When only one shorting pin is incorporated, it is placed at the center of the radiating edge. The microstrip feed network of width wf-O.bmm, located below the ground 5. plane, is etched on a 0.635 mm-thick RT Duroid 6006 substrate with ~ ~ 1 = 6 . 1The antenna is excited by the microstrip feed network through a coupling aperture in the ground plane that is centered with respect to the width of the rectangular patch. The shunt stubs in the microstrip feed network are bent around 90, so that it is located inside the line extending from the rectangular patch. The other relevant design parameters of the antenna are listed in Table 1. The measured results for the above antenna obtained by using an HP8510C network analyzer are shown in Fig. 2. The impedance bandwidths (VSWR < 2 1) are: 45 MHi (fc=1.604 GHz) for the antenna with one shorting pin; 119 MHz (fc=1.672 GHz) for the antenna with one shorting pin and one shunt stub; 230 MHZ (fc=2.099 GHz) for the antenna with six shorting pins and one shunt stub; and, 255 MHz (fc=2.111 GHz) for the antenna with six shorting pins and two shunt stubs. In terms of fractional bandwidth, these represent 2.8196, 7.12%, 10.96% and 12.08%, respectively. Therefore, we have been able to increase the bandwidth of the antenna by a factor of 2.53, 3.9, and 4.3, respectively, as compared to the antenna with only one shorting pin. The effect of the shorting pins on the resonant frequency and bandwidth of the antenna will now be. discussed. The resonant frequency is increased or decreased depending on the number of shorting pins due to inductive or capacitive effects as described in [6];however, in general, the bandwidth increases as the number of shorting pins is increased. It is found that the resonant frequency and the bandwidth reach their maximum values when the sum of the diameter of shorting pins is approximatelyone-half the width of rectangular patch. A further increase of the number of shorting pins neither changes the resonant frequency nor the bandwidth appreciably, and has the same effect as that obtained by using a total short circuit. The radiation patterns have been measured for the antenna with one shorting pin and one shunt stub at 1.64 GHz, and for the antenna with six shorting pins and two shunt stubs at 2.02 GHz. The CO- and cross-polarization components of the antenna for both E- and H-planes are shown in Fig. 3. The H-plane crosspolarization levels are relatively high because of the radiation from the shorting pin. The beamwidth in the E-plane of the antenna with six shorting pins i.s narrower than that for the antenna with one shorting pin. This is athibutable to the effect of the shorting pins on the antenna located on a finite ground plane.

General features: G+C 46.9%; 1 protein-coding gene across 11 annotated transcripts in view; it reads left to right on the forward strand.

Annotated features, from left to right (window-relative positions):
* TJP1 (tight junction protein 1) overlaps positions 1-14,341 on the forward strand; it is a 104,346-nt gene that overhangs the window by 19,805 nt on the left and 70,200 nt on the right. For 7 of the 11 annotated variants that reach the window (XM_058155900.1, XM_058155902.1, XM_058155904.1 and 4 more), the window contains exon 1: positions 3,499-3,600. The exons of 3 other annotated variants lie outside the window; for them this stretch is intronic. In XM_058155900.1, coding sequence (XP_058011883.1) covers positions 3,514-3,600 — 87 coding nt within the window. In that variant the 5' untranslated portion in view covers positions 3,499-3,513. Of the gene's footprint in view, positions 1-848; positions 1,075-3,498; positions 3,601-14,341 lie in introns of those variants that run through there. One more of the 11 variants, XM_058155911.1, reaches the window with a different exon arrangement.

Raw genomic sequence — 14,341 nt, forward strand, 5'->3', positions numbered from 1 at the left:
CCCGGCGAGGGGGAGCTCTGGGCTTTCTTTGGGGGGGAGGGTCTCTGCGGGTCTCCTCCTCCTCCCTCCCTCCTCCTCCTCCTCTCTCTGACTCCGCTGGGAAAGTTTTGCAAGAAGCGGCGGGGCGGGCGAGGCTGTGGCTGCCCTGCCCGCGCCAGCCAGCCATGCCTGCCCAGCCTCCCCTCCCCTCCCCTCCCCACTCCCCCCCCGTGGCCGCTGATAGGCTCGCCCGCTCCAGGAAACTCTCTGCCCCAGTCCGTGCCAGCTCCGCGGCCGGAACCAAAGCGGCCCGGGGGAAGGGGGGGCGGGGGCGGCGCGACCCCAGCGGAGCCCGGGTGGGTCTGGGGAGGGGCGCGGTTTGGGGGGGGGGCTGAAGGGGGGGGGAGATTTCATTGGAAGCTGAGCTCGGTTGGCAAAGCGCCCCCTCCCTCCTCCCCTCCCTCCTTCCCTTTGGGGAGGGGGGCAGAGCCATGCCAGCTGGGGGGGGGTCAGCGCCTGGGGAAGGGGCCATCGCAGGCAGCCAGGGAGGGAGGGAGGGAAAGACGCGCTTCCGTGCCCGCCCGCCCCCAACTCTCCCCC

A bandwidth-enhanced small microstrip antenna has been presented in this paper. The bandwidth enhancement has been achieved by using shorting pins and open-circuited stubs connected in shunt with the microstrip feedline in an aperturecoupled antenna structure. The fractional bandwidth of 12% has been achieved for an antenna whose dimensions are only 27 mm x 12 mm x 7 mm.